It’s vital that we know what direction the communication industry is going. Knowing its trends, changes, and challenges determines success as communications professionals.
The European Communication Monitor (ECM) Survey identifies trends and challenges in communication management and public relations, which makes it all the easier to know where an organisation, or you, stand in the industry.
The 2017 ECM Survey, which included responses from 3,387 senior professionals from 50 countries, found that digital evolution and social media continues to be a focus within the industry. Accompanied with this trend comes challenges of visual communication, the discussion on social bots, and how to address hypermodernity.
Even though a clear majority of professionals believe visual communication such as video, photo, and graphics are vital for successful communication, half have “limited visual competencies.”
Communication professionals realise its importance, yet don’t have the skills to enhance their audience engagement with visual communication. This is an opportunity for professionals to learn such skills, and we have a blog post highlighting simple tools to create visuals for free.
Artificial Intelligence (AI) is spreading through the communications industry and many media professionals in the United States say it’s the “next big thing” in effectively reaching audiences. But Europeans haven’t noticed.
Discussions, even the existence and use, of social bots is largely neglected by many communication professionals in Europe, according to the survey. Only one-third of participants follow the debate and 15.9 % have no idea about the topic at all.
Social bots are mainly seen as a threat to the public and organisational reputations. This is because social bots are commonly fake social media accounts that spread pro-governmental messages and fake news, cause artificial trends, and are meant to beef up website follower numbers.
One interesting titbit reported from the Washington Post about bots is that one service found 59% of President Trump’s followers are bots or fake accounts, while Hillary Clinton’s are 66% bots.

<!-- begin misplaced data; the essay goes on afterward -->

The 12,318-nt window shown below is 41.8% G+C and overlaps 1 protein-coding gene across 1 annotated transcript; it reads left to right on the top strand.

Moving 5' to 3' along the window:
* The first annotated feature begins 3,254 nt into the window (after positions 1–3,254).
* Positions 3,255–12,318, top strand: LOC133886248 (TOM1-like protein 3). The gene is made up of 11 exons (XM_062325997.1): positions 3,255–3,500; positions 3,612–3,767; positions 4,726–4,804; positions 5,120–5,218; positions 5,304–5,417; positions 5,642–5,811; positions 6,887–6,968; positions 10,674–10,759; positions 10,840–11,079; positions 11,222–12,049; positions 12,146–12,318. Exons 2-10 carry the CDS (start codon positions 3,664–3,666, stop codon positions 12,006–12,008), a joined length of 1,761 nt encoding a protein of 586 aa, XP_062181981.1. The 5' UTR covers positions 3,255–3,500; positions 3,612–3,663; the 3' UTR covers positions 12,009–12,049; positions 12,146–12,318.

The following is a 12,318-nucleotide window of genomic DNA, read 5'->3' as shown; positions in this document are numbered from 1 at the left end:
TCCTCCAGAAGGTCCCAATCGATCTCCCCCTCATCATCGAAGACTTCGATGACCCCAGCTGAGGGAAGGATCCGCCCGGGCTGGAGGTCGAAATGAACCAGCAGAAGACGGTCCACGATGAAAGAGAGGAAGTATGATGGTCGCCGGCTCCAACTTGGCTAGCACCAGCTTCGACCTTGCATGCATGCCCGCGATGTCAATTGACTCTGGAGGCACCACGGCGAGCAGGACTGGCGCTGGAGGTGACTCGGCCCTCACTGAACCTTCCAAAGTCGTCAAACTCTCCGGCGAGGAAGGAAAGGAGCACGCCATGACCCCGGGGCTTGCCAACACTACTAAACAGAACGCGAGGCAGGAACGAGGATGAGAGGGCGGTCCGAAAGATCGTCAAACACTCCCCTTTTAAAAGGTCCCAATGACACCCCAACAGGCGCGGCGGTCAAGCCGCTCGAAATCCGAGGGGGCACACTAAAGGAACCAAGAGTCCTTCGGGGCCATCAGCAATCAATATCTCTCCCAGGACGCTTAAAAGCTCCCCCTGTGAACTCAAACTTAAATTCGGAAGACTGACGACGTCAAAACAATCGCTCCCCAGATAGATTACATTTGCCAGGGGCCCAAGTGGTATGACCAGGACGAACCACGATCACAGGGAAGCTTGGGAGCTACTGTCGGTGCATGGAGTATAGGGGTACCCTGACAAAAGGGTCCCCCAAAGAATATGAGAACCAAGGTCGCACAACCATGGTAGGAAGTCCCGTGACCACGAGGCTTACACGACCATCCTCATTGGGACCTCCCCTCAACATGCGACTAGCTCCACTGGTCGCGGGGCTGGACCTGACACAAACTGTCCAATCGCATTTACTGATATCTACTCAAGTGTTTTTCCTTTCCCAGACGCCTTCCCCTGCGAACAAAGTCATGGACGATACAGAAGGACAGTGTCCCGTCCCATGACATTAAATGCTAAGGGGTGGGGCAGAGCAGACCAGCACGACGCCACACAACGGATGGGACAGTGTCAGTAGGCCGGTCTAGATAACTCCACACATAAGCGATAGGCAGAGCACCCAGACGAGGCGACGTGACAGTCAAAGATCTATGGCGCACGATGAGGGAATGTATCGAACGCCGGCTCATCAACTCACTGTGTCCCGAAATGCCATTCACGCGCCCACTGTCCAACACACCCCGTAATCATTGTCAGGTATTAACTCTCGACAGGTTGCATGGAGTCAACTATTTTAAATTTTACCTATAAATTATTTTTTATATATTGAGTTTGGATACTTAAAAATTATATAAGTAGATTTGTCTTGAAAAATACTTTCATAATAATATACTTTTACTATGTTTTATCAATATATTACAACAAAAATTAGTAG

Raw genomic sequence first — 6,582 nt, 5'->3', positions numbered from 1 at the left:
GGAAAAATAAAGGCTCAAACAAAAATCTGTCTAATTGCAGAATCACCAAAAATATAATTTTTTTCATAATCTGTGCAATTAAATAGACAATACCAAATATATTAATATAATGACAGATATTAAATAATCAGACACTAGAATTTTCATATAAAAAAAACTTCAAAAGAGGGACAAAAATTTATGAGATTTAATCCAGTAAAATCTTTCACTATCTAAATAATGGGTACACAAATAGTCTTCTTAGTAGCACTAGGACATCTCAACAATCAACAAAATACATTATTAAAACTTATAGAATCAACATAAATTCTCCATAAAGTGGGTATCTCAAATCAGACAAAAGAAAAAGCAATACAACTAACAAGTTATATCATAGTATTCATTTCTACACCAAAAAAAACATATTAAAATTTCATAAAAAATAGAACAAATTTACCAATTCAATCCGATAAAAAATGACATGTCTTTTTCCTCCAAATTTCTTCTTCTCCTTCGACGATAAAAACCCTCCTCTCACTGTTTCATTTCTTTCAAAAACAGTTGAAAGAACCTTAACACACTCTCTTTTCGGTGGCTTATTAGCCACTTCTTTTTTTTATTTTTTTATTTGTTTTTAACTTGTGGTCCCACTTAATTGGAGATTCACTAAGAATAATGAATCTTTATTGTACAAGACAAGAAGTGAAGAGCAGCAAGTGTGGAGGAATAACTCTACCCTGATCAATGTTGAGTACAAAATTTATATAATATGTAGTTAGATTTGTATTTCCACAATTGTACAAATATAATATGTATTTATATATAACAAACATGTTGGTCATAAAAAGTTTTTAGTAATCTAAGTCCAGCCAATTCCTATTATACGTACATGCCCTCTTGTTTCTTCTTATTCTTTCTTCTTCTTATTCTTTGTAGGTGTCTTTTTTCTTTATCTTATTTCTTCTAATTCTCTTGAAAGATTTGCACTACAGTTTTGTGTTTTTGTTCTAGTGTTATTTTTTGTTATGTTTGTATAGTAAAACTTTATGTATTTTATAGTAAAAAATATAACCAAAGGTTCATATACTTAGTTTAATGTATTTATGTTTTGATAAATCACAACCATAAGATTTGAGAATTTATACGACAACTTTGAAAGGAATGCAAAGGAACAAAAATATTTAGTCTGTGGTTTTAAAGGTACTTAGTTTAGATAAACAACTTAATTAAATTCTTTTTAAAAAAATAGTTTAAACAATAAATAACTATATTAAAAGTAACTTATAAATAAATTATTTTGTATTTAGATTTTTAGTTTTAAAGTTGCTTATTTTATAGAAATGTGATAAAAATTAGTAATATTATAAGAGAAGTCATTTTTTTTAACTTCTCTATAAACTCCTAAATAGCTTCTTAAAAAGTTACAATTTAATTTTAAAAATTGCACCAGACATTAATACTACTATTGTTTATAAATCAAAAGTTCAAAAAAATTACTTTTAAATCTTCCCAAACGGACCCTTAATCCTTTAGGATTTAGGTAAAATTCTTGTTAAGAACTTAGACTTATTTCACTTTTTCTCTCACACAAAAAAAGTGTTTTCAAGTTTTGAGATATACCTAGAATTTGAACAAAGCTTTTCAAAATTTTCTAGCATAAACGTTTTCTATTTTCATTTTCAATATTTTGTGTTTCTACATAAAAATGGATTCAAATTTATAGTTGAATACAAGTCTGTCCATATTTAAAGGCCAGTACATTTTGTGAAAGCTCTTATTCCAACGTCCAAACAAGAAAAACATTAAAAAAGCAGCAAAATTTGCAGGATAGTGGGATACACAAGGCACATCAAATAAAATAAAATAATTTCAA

But 4 out of 10 participants in the survey see social bots as an opportunity.
Positive examples of social bots include chatbots, or algorithms designed to hold a conversation with a human. Chatbots were popular among top U.S. media outlets during the presidential election to update audiences on predictions and the latest news. Other examples of social bots include bots that can automatically aggregate content from sources like news feeds.
Looking to the future, only 6.2% of participants said they use social bots for strategic communication today and only 8.5% plan to use them soon. Communication departments and agencies that use social bots mostly use them for automated responses or for identifying and following others on social media.
It’s slow to becoming a mainstream strategy in communications, but professionals should keep an open mind about it. Multiple companies, including our client Connector, are using chatbots through Facebook Messenger to improve customer service, audience profiling, and personalised content.
As we well know, digital evolution and social media are on almost every communication professional’s mind. More than 90% of participants in the survey said social media is the most important channel to address stakeholders, gatekeepers, and audiences.
One thing noted in the study is that “it is interesting that the shift towards online and mobile is consistently overestimated by practitioners. Media relations with print newspapers/magazines are still stronger than expected.”
Technology isn’t the only thing affecting the communication industry. A shift in society behaviour is affecting how communication professionals and organisations should approach work and reaction.
We’re living in a hypermodern society: “society in overdrive, characterised by a culture of hyper consumption, hyper change, and hyper individualism.” Audiences and consumers expect organisations to reflect on their roles and behaviours in society and what impact that has at large.
Ways organisations are adjusting to this shift is by continuous change in the work environment, decentralising IT, adjusting rapidly to the work force, and emphasising creativity and ethics of responsibility.
Half of the participants said hypermodern society has changed communication between their organisation and stakeholders, 71.5% of participants see the shift in culture, and the transition to a hypermodern culture is strongest in consultancies and private companies.
Although about 40% of companies represented in the study are shifting into a hypermodern mindset, the same number is stuck still in the previous societal definition of postmodern society, which emphasises knowledge, innovation, and ethics of values.
One way some companies are adjusting to this societal change is to participate in discussions centered on issues such as ecology and climate, open borders for business, the future of the European Union, and the refugee crisis.
The ECM Survey started in 2007 and tracks trends and challenges in communication management in Europe. What do you think about the study’s findings?